- Develop synchronous (real-time learning with an educator) and asynchronous (students learning on their own) lessons with the technology resources available to you
- Take the artifacts created in your program, use them in your current teaching practice and provide evidence of online experience in your professional portfolio
"The most prominent advantages in online instruction classes are the practicality, relevance and overall essential need of the coursework in today’s classroom," Denithorne said.
For example, the SMEs at SNHU came away with 3 main topics that can help you develop skills for success in the online classroom: methods, strategies and technology.
A class about methods would teach you how to build lessons within a learning management system (LMS). You would also learn how to both support and engage with your students, so you can keep their attention just as you would in person.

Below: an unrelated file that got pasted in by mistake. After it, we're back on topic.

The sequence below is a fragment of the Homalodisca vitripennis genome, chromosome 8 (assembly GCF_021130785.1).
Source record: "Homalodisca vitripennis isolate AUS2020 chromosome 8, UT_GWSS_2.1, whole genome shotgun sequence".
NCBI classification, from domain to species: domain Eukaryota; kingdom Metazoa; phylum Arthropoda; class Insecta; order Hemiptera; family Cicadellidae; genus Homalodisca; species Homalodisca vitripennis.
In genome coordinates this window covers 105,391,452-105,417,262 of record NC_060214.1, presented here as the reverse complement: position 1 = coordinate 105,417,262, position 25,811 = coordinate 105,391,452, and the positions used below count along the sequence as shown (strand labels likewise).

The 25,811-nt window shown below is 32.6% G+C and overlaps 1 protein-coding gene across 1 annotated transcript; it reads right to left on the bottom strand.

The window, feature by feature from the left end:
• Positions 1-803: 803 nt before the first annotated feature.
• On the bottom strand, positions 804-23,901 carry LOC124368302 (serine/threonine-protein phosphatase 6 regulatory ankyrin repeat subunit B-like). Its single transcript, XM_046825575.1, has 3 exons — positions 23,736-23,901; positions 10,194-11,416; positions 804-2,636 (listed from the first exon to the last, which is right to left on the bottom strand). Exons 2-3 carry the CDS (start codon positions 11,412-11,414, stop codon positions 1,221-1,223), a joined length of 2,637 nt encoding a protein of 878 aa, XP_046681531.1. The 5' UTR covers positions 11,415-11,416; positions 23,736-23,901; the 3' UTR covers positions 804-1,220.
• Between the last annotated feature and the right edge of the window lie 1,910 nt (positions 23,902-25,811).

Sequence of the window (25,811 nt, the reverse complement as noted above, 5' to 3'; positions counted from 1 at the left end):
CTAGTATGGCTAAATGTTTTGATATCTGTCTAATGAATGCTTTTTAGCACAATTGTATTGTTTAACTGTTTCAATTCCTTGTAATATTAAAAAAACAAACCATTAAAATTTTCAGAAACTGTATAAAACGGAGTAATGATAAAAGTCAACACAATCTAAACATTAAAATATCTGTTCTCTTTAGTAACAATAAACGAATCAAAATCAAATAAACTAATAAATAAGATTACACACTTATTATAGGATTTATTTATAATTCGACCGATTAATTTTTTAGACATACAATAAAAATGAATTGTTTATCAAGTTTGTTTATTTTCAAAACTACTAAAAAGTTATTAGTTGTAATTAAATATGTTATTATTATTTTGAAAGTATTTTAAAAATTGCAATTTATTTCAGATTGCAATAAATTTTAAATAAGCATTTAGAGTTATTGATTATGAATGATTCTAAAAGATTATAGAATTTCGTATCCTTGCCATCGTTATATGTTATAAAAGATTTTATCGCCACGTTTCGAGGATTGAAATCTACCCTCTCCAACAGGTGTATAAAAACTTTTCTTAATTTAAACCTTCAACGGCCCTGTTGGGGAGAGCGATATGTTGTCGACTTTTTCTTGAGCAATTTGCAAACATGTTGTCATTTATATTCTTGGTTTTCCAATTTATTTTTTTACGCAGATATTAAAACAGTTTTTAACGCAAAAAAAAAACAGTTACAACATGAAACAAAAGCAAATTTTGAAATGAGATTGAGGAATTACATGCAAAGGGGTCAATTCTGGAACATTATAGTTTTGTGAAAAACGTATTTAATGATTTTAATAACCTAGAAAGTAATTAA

Since you'd already have some of your own teaching strategies under your belt, a course about strategies and theories would help you learn to apply them to your online classroom. This would address the learning needs of the diverse students you teach.
And a class about technology would give you insight into technological resources available, their benefits, and how to use them in both synchronous and asynchronous approaches.
"This focus on online teaching within the MEd program will provide educators a learning opportunity to help them gain the fundamental online teaching knowledge and skills needed to develop and effectively implement the curriculum," Tanguay said. "In short, the program's importance is to support our educators by increasing their efficiency, so they are then able to support our children better."
And when you're able to become more productive in the virtual classroom, you break through the walls that can turn you into a leader in the education space.